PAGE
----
TO/Reid Interview :

JVB/TO : Will this nuclear waste dump be a danger to people in Nevada?

SEN. REID : The nuclear waste dump poses not only a risk to people in Nevada but across the entire nation. Nuclear waste, one of the most dangerous substances known to man, will be transported across our nation's railways and roadway through thousands of communities, endangering everyone in its path.

The Department of Energy (DOE) has refused to release the specific routes of the nuclear waste shipments. The DOE has also refused to do any kind of Environmental Impact Study. So, we really have no idea just how dangerous the proposed nuclear waste dump would be.

JVB/TO : Nevadans already suffer from a higher rate of leukemia and cancer in some areas where nuclear testing was done or from jet fumes from Nellis Air Force base. Is a nuclear waste dump under Yucca Mt. going to put Nevadans through more suffering?

SEN. REID : Nevadans have a very strong sense of patriotism and long history of serving this nation. The Nevada Test Site was key to helping the United States win the Cold War. I have recommended that the Test Site continue to serve the country as the nation's counter-terrorism training center. We don't know what kind of suffering Yucca Mountain could cause. A nuclear repository may damage the travel and tourism industry in Nevada and could threaten the groundwater supply of local communities.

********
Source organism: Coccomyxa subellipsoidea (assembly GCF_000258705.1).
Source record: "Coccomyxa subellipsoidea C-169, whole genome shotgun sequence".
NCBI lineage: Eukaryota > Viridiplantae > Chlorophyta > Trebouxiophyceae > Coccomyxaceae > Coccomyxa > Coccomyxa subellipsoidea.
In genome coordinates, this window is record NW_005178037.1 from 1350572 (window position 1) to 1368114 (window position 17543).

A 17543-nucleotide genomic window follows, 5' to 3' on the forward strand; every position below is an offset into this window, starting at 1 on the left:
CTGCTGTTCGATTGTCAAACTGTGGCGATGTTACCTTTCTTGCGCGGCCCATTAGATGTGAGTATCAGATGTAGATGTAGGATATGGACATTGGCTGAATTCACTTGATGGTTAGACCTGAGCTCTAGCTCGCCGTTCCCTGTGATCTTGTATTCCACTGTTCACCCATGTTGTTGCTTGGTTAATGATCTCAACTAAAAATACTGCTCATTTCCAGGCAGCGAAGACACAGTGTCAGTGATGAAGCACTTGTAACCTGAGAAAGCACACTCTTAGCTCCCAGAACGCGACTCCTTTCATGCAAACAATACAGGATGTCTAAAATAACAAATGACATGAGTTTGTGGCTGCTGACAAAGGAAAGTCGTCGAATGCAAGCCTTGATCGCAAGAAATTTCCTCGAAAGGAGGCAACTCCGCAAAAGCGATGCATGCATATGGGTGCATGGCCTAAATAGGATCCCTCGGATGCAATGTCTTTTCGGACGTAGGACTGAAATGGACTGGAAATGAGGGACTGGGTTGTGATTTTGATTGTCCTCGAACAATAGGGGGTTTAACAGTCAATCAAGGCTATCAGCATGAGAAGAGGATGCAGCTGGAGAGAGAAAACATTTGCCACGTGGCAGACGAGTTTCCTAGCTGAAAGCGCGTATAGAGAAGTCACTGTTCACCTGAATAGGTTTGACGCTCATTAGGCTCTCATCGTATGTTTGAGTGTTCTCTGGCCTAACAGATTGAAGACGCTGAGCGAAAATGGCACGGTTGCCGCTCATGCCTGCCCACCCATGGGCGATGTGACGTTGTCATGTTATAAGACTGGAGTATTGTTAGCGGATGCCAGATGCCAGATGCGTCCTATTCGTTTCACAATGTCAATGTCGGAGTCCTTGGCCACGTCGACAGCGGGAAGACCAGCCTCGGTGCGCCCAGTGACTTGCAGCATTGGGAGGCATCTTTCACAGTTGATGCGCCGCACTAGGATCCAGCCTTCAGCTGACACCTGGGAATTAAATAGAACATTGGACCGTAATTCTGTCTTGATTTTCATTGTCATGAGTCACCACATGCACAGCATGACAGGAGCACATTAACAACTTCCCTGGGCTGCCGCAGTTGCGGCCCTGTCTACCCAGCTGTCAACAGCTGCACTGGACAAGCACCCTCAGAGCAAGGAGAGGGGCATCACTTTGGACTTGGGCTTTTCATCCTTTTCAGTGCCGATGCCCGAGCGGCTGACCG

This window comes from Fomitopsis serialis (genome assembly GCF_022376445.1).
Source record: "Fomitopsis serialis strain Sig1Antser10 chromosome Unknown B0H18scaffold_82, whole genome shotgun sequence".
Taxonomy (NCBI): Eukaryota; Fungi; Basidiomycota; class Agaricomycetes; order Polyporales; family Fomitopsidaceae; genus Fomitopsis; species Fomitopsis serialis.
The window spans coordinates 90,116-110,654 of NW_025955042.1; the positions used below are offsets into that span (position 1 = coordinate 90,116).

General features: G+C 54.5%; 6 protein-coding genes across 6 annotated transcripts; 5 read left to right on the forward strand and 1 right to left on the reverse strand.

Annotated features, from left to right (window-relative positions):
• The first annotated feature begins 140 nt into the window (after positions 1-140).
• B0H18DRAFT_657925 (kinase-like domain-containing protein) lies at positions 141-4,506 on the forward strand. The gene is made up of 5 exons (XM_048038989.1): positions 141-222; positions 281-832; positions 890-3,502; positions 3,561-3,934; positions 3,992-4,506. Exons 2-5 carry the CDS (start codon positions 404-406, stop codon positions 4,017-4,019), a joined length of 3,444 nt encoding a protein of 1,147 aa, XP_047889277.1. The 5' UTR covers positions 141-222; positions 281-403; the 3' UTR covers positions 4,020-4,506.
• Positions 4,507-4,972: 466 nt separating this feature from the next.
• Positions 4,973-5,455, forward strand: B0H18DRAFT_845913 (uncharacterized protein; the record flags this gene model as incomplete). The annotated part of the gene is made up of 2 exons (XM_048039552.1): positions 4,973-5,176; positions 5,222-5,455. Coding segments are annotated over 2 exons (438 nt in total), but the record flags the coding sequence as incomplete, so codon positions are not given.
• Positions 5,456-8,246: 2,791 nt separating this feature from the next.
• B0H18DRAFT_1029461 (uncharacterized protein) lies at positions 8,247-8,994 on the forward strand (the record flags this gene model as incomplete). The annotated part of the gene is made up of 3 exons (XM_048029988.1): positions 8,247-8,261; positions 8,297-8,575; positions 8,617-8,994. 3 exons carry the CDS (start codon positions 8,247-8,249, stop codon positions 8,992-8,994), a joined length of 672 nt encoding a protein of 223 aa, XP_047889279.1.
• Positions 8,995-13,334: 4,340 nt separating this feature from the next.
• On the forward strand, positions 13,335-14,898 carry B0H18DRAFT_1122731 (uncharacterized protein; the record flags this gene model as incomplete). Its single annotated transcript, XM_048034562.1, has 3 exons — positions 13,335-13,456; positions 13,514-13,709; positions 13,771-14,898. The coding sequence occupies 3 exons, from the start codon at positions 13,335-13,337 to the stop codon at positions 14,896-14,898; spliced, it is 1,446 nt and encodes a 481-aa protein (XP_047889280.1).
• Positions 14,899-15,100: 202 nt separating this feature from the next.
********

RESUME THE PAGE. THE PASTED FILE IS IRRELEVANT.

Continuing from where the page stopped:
JVB/TO : What's at stake here? Is this about homeland security? Are we talking about harming the environment? Or are we talking about human lives?

SEN. REID : What's at stake here is a possibly catastrophic and unimaginable accident as 77,000 tons of nuclear waste is transported across the country over a period of decades. We're talking about Nevadans being asked to serve as the nation's nuclear garbage dump with no assurance that they will be protected. The best option is to leave the nuclear waste in dry cask storage containers on-site.

JVB/TO : Can the Administration force Nevada to take america's nuclear waste? Will this go through despite 80% opposition by Nevadans?

SEN. REID : As the law is written, the Adminstration can force Nevada to take the waste. Department of Energy Secretary Spencer Abraham has indicated he will recommend Yucca Mountain as the nation's nuclear waste repository. It will then be up to President Bush to decide whether or not he will support the recommendation.